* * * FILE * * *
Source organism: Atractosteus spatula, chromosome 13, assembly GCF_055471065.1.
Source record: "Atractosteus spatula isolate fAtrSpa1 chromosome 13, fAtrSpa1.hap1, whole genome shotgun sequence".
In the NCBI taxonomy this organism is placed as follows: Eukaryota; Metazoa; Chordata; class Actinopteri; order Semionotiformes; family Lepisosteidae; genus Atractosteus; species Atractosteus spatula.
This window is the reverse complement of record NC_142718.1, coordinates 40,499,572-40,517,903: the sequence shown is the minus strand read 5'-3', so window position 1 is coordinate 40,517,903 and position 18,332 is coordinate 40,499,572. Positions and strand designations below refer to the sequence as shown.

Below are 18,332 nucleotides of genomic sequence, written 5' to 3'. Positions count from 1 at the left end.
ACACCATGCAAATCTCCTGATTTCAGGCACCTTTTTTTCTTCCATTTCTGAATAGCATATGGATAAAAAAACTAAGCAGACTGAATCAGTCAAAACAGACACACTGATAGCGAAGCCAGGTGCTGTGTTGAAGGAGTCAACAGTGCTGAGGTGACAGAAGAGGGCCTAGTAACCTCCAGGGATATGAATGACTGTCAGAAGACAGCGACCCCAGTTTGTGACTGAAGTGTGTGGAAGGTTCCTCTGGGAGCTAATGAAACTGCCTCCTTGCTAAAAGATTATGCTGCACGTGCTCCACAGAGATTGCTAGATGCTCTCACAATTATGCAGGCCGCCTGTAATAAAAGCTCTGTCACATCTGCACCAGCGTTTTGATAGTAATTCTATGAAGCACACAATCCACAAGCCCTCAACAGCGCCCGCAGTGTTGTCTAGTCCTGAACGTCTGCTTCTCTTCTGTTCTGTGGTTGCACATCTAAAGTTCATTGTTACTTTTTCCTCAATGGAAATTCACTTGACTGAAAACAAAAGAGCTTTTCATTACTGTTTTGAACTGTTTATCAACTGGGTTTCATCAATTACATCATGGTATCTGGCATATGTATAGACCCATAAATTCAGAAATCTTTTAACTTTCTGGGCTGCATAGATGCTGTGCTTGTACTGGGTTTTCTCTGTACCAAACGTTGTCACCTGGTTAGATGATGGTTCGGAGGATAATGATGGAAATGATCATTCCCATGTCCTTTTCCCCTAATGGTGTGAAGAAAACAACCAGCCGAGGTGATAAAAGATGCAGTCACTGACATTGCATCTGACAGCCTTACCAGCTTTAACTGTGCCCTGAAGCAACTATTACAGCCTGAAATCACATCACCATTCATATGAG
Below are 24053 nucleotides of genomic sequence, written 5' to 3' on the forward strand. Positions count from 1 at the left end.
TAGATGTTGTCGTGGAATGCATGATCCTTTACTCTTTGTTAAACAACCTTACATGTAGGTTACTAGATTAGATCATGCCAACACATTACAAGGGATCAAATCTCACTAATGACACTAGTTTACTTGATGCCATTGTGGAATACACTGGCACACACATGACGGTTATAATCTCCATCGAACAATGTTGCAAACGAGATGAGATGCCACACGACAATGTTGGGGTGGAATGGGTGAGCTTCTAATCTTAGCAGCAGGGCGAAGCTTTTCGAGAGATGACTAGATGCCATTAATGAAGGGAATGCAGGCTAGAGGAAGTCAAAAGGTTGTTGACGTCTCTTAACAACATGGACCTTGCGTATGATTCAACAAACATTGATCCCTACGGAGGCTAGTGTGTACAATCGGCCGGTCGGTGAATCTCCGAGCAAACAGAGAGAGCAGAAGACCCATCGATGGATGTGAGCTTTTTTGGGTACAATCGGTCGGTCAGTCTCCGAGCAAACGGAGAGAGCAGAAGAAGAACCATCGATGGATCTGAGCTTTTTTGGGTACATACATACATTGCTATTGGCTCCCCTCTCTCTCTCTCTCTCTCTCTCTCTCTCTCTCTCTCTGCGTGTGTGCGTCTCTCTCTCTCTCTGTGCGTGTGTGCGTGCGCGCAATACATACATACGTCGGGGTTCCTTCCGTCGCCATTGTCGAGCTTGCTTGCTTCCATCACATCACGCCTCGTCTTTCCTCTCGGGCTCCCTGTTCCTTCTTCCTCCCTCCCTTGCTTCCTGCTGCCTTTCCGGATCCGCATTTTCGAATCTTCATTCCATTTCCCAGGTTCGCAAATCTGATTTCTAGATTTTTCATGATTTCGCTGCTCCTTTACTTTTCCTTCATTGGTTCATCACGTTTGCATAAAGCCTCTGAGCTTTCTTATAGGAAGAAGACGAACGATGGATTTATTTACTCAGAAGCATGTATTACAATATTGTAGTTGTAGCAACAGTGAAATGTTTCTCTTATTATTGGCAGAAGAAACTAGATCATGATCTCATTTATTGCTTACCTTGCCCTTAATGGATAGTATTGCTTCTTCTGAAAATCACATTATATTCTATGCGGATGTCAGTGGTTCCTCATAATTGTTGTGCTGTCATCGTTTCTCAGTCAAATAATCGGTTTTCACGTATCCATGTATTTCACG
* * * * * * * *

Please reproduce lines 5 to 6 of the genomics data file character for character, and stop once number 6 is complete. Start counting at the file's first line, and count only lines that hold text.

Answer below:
Below are 18,332 nucleotides of genomic sequence, written 5' to 3'. Positions count from 1 at the left end.
ACACCATGCAAATCTCCTGATTTCAGGCACCTTTTTTTCTTCCATTTCTGAATAGCATATGGATAAAAAAACTAAGCAGACTGAATCAGTCAAAACAGACACACTGATAGCGAAGCCAGGTGCTGTGTTGAAGGAGTCAACAGTGCTGAGGTGACAGAAGAGGGCCTAGTAACCTCCAGGGATATGAATGACTGTCAGAAGACAGCGACCCCAGTTTGTGACTGAAGTGTGTGGAAGGTTCCTCTGGGAGCTAATGAAACTGCCTCCTTGCTAAAAGATTATGCTGCACGTGCTCCACAGAGATTGCTAGATGCTCTCACAATTATGCAGGCCGCCTGTAATAAAAGCTCTGTCACATCTGCACCAGCGTTTTGATAGTAATTCTATGAAGCACACAATCCACAAGCCCTCAACAGCGCCCGCAGTGTTGTCTAGTCCTGAACGTCTGCTTCTCTTCTGTTCTGTGGTTGCACATCTAAAGTTCATTGTTACTTTTTCCTCAATGGAAATTCACTTGACTGAAAACAAAAGAGCTTTTCATTACTGTTTTGAACTGTTTATCAACTGGGTTTCATCAATTACATCATGGTATCTGGCATATGTATAGACCCATAAATTCAGAAATCTTTTAACTTTCTGGGCTGCATAGATGCTGTGCTTGTACTGGGTTTTCTCTGTACCAAACGTTGTCACCTGGTTAGATGATGGTTCGGAGGATAATGATGGAAATGATCATTCCCATGTCCTTTTCCCCTAATGGTGTGAAGAAAACAACCAGCCGAGGTGATAAAAGATGCAGTCACTGACATTGCATCTGACAGCCTTACCAGCTTTAACTGTGCCCTGAAGCAACTATTACAGCCTGAAATCACATCACCATTCATATGAG